You folks are going to have to bear with me a bit on this one. I'm writing this editorial the morning before my wedding (how's that for dedication--or, perhaps, procrastination), and the whirlwind of activity that naturally surrounds this kind of operation has permeated every facet of my life. So, as I sit here before my laptop trying to think of a topic for this piece, my mind keeps jumping back and forth-fiber optics, wedding, dense wavelength-division multiplexing, rehearsal dinner, erbium-doped fiber amplifiers, bachelor party....
Naturally, several people at the office said I should just write about the wedding. Like, I could say that a wedding is kind of like a fiber-optic network build. At the start of both, you have to go somewhere for financing. And the people with the money want to have a say in how the project is performed. Then there are all the permits and rights-of-way negotiations ("What do you mean the hall isn't available that day?"), not to mention finding all the right vendors and suppliers. I could even come up with something clever about indefeasible rights-of-use or environmental impact studies ("I don't care where you got it--when I move in, that plaid couch is out of here!"). Nah.
Instead, I think I'll go for the mergers and acquisitions angle. There certainly have been plenty of those in the fiber-optics business--and as our "Wall Street and Finance" columnists explain this month, there's every reason to believe that this trend will continue for the foreseeable future. If I envision the marriage in this sort of framework, I could even imagine the press release that would follow the ceremony:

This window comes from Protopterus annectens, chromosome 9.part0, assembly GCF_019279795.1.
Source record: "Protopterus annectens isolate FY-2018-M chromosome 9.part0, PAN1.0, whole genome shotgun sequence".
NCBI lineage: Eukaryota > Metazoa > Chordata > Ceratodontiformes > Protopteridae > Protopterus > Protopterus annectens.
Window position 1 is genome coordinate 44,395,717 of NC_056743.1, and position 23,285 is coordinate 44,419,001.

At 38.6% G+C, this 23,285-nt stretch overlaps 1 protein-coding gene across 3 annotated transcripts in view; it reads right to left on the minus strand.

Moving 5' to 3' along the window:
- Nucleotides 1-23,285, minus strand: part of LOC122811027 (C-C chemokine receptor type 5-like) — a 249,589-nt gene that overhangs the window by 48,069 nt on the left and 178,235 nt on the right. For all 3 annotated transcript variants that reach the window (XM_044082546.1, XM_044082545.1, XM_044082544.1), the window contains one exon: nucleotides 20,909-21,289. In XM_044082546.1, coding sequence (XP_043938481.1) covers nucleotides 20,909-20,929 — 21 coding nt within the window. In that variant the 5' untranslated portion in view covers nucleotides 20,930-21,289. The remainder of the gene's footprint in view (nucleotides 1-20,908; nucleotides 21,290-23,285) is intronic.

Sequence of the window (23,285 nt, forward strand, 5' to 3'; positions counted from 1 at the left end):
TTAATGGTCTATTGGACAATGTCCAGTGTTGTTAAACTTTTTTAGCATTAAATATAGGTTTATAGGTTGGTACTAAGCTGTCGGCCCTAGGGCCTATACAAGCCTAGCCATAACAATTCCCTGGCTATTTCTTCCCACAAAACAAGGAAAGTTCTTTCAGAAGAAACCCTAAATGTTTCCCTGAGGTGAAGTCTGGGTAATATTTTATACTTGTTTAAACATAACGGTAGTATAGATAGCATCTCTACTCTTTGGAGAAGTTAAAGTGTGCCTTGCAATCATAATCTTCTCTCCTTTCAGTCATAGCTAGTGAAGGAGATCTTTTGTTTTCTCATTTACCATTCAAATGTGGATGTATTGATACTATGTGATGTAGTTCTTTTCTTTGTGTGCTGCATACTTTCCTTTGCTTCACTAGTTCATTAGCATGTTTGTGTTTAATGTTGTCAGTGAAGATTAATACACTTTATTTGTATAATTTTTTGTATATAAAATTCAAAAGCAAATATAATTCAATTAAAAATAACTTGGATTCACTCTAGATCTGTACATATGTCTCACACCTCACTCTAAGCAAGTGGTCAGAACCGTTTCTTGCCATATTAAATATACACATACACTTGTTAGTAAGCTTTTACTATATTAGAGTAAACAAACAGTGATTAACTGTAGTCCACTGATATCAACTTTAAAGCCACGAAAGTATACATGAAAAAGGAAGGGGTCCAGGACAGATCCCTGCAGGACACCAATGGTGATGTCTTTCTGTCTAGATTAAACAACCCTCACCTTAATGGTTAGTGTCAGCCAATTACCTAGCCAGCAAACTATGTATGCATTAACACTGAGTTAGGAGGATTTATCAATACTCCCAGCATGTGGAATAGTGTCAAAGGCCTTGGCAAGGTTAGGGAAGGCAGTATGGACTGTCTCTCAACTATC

MERRIMACK, NH--August 14, 1999--The boards of directors of Stephen M. Hardy Enterprises LLC (NASDAQ: SMH) and KL Corp. have announced the successful completion of their merger agreement. The resultant new entity, HKL Enterprises, will provide industry-leading capabilities to the high-tech communications services industry. It will be headquartered in Merrimack, NH, within the current facilities of Stephen M. Hardy Enterprises.
The announcement came after the partnership agreement successfully completed SEC review. Shareholders of the two firms unanimously approved the transaction. The combination of assets will create unprecedented synergies and the broadest product line in the communications marketplace.
"The dynamic combination of our market-leading capabilities will create a quantum improvement in our ability to serve our industry," says Stephen Hardy, founder, president, and CEO of Stephen M. Hardy Enterprises and now co-chairman of HKL Enterprises. "Strengthening and expanding our core competencies in state-of-the-art, customer-driven directions represents a paradigm shift in the fabric of our market position. Besides, she's a babe."
The business units of the two companies will be administered as divisions of HKL Enterprises; both sides stress that there are no plans to launch any independent subsidiaries.
"Safe Harbor" Statement Under the Private Securities Litigation Reform Act: The statements in this press release that relate to future plans, events, or performance are forward-looking statements that involve risks and uncertainties, including risks associated with uncertainties related to currency adjustments, contract cancellations, manufacturing risks, competitive factors, uncertainties pertaining to customer orders, demand for products and services, development of markets for the Company's products and services and other risks identified in the Company's SEC filings. Actual results, events, and performance may differ materially. Readers are cautioned not to place undue reliance on these forward-looking statements, which speak only as of the date hereof.
On second thought, maybe I'd skip that Safe Harbor Statement. I've got a feeling this is one merger that's guaranteed to pay big dividends in the long term.
Stephen M. Hardy